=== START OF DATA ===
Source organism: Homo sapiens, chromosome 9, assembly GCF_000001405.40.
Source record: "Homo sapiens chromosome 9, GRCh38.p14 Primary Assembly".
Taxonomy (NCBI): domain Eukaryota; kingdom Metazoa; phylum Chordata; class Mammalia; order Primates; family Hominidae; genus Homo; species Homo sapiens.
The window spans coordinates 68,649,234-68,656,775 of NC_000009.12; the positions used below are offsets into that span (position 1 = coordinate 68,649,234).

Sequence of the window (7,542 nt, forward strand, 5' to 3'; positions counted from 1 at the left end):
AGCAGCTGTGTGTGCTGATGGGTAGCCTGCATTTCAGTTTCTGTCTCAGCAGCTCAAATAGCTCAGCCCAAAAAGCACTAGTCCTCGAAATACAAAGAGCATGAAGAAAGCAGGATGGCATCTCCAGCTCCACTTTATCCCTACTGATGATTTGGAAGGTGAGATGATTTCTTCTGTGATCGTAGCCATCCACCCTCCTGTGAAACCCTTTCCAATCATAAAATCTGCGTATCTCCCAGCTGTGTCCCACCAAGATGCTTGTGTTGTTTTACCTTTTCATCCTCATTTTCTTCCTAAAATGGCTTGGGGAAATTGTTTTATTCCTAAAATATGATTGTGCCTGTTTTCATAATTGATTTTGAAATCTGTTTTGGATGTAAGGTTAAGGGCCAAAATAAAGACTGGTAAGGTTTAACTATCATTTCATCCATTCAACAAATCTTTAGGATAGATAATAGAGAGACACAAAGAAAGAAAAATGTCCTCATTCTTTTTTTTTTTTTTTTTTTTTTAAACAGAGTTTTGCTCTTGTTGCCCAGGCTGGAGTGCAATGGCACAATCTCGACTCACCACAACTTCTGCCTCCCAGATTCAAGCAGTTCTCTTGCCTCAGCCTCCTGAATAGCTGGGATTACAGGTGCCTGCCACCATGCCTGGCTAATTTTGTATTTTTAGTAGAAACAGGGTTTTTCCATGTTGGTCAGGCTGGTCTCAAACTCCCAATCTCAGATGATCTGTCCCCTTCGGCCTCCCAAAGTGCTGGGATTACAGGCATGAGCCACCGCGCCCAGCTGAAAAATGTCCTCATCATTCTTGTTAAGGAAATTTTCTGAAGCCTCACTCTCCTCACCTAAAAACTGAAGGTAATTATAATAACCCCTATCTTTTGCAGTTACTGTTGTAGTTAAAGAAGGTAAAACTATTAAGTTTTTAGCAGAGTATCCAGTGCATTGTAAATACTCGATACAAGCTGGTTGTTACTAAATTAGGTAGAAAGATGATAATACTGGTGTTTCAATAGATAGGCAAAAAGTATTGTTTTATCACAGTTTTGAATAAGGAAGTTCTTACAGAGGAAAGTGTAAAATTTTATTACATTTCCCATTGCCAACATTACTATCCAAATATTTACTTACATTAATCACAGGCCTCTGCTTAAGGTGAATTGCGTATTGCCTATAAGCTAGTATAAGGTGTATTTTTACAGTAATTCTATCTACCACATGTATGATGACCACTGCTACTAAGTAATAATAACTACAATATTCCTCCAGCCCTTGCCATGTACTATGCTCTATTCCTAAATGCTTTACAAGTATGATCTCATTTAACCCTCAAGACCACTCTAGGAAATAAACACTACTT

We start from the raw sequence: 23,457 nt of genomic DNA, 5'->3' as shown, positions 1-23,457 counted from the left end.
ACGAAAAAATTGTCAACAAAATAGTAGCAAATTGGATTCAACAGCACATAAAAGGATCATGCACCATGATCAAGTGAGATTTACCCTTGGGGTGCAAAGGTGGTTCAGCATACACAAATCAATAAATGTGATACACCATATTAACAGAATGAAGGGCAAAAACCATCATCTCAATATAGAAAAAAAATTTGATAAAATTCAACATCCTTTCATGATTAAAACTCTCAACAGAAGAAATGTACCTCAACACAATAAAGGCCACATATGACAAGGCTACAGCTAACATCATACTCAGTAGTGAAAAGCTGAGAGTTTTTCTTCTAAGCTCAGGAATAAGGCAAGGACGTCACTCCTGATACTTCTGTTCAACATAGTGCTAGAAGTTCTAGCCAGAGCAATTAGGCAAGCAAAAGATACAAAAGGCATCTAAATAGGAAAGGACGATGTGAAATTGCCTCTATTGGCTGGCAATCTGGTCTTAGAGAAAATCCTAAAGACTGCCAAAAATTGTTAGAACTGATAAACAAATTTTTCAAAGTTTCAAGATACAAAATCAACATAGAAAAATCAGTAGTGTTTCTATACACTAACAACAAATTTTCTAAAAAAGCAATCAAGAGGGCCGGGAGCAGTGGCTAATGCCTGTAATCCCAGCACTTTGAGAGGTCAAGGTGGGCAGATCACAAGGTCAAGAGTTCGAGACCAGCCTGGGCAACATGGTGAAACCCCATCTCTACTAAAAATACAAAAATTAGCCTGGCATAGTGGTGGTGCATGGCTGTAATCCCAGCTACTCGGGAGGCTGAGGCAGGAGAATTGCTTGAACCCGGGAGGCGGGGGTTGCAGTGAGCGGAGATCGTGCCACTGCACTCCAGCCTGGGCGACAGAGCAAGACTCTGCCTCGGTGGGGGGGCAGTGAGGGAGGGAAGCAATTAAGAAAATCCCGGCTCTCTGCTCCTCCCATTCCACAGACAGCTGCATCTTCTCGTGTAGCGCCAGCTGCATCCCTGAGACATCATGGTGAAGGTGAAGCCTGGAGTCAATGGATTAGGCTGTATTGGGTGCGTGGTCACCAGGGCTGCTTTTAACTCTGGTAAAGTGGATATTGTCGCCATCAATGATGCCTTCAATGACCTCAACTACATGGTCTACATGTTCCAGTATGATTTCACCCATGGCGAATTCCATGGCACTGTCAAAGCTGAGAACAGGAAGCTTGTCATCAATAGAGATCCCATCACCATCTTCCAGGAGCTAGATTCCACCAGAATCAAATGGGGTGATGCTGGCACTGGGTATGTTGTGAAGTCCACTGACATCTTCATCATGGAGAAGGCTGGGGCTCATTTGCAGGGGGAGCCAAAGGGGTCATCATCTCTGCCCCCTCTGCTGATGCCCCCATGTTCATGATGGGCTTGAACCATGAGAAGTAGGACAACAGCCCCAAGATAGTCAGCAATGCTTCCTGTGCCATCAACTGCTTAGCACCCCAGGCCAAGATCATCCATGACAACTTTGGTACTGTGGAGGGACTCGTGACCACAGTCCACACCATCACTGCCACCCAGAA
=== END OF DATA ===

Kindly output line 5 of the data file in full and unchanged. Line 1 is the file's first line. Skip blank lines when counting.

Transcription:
Sequence of the window (7,542 nt, forward strand, 5' to 3'; positions counted from 1 at the left end):